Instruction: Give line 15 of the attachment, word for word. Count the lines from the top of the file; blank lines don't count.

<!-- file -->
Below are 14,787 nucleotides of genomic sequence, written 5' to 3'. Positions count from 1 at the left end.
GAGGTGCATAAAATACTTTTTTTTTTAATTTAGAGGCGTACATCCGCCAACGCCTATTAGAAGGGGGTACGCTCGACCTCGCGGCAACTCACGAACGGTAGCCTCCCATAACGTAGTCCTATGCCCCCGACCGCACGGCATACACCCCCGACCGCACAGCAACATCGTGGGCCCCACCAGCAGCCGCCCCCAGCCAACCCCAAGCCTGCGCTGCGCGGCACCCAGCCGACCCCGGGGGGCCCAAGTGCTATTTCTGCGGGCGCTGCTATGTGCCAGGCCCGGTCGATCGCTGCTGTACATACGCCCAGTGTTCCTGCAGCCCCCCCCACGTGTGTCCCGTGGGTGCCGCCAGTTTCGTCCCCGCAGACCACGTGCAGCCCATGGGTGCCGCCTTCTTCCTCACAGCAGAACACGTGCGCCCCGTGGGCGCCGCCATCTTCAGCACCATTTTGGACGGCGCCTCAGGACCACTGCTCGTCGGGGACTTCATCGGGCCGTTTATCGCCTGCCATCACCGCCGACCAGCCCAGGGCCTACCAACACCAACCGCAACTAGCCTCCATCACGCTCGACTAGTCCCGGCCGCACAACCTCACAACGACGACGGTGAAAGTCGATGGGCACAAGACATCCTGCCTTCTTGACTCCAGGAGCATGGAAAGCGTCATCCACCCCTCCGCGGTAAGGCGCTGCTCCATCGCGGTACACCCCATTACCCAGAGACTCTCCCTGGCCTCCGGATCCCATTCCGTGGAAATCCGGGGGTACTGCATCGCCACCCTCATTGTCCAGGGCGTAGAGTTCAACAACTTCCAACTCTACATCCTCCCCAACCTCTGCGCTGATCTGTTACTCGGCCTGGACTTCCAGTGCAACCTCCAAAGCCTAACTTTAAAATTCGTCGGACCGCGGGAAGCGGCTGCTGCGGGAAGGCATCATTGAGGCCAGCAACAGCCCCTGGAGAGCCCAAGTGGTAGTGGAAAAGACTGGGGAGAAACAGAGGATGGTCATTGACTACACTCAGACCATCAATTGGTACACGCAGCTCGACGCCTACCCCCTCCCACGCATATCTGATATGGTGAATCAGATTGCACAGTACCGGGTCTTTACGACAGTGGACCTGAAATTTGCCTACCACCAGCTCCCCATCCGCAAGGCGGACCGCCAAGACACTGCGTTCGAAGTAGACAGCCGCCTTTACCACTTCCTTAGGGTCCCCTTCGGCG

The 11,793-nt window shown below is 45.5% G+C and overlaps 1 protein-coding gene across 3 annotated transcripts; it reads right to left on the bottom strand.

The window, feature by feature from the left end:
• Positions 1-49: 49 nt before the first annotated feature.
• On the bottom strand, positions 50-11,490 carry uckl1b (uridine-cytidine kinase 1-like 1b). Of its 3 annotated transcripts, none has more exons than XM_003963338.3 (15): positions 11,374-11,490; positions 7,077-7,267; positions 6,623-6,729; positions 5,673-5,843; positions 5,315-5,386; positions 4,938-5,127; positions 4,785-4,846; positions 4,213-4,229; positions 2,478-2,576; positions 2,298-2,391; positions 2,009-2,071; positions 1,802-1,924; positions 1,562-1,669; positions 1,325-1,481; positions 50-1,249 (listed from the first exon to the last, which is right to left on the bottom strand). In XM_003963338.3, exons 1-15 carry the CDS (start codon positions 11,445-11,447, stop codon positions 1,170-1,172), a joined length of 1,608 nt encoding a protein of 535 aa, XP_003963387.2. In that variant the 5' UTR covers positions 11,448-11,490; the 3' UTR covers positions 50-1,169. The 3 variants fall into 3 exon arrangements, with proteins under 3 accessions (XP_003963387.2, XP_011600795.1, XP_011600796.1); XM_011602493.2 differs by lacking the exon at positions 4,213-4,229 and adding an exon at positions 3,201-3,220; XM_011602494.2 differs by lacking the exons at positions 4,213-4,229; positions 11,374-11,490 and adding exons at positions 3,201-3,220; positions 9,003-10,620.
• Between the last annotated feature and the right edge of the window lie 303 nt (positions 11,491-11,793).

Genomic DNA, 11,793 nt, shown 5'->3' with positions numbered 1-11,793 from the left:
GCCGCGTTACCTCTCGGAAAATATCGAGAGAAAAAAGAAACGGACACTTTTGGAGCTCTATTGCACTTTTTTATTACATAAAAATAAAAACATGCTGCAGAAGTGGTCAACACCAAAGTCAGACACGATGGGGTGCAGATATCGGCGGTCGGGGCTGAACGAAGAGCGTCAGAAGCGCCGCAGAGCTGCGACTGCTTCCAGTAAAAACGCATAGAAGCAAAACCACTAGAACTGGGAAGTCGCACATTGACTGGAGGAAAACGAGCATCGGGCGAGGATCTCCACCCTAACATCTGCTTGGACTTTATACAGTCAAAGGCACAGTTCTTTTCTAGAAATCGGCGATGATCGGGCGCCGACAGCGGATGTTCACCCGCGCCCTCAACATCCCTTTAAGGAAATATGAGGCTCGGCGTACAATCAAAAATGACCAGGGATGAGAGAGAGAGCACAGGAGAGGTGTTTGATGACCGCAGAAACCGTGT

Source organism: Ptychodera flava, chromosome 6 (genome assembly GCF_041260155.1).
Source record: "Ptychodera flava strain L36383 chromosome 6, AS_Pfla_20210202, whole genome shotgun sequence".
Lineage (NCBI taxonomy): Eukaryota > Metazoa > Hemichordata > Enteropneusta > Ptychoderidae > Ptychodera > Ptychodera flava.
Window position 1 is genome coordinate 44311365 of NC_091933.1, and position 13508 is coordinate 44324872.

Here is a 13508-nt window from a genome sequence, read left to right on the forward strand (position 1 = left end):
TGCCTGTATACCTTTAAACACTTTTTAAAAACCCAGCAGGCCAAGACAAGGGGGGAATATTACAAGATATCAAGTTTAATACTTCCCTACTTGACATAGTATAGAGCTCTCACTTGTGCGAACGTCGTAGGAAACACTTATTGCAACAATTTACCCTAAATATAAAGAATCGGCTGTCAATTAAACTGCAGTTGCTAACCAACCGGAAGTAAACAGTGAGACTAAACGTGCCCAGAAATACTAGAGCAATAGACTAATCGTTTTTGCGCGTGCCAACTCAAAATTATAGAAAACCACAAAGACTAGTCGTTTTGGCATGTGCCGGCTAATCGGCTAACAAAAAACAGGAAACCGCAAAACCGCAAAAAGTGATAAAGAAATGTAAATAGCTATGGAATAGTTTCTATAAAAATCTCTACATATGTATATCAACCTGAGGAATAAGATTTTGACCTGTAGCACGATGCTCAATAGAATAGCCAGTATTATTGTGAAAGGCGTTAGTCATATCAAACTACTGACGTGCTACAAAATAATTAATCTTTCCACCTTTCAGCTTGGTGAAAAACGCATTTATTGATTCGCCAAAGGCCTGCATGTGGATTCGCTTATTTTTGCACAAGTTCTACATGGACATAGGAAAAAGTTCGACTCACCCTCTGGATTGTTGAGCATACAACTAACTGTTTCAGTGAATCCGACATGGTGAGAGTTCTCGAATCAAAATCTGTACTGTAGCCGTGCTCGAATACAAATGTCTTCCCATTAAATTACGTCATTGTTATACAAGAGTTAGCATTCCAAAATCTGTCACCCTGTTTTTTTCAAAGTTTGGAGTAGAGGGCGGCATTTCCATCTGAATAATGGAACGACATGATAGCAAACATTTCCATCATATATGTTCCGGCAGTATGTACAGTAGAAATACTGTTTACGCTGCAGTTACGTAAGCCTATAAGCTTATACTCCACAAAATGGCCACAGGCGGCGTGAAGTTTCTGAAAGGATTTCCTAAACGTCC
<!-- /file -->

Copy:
TGCCTGTATACCTTTAAACACTTTTTAAAAACCCAGCAGGCCAAGACAAGGGGGGAATATTACAAGATATCAAGTTTAATACTTCCCTACTTGACATAGTATAGAGCTCTCACTTGTGCGAACGTCGTAGGAAACACTTATTGCAACAATTTACCCTAAATATAAAGAATCGGCTGTCAATTAAACTGCAGTTGCTAACCAACCGGAAGTAAACAGTGAGACTAAACGTGCCCAGAAATACTAGAGCAATAGACTAATCGTTTTTGCGCGTGCCAACTCAAAATTATAGAAAACCACAAAGACTAGTCGTTTTGGCATGTGCCGGCTAATCGGCTAACAAAAAACAGGAAACCGCAAAACCGCAAAAAGTGATAAAGAAATGTAAATAGCTATGGAATAGTTTCTATAAAAATCTCTACATATGTATATCAACCTGAGGAATAAGATTTTGACCTGTAGCACGATGCTCAATAGAATAGCCAGTATTATTGTGAAAGGCGTTAGTCATATCAAACTACTGACGTGCTACAAAATAATTAATCTTTCCACCTTTCAGCTTGGTGAAAAACGCATTTATTGATTCGCCAAAGGCCTGCATGTGGATTCGCTTATTTTTGCACAAGTTCTACATGGACATAGGAAAAAGTTCGACTCACCCTCTGGATTGTTGAGCATACAACTAACTGTTTCAGTGAATCCGACATGGTGAGAGTTCTCGAATCAAAATCTGTACTGTAGCCGTGCTCGAATACAAATGTCTTCCCATTAAATTACGTCATTGTTATACAAGAGTTAGCATTCCAAAATCTGTCACCCTGTTTTTTTCAAAGTTTGGAGTAGAGGGCGGCATTTCCATCTGAATAATGGAACGACATGATAGCAAACATTTCCATCATATATGTTCCGGCAGTATGTACAGTAGAAATACTGTTTACGCTGCAGTTACGTAAGCCTATAAGCTTATACTCCACAAAATGGCCACAGGCGGCGTGAAGTTTCTGAAAGGATTTCCTAAACGTCC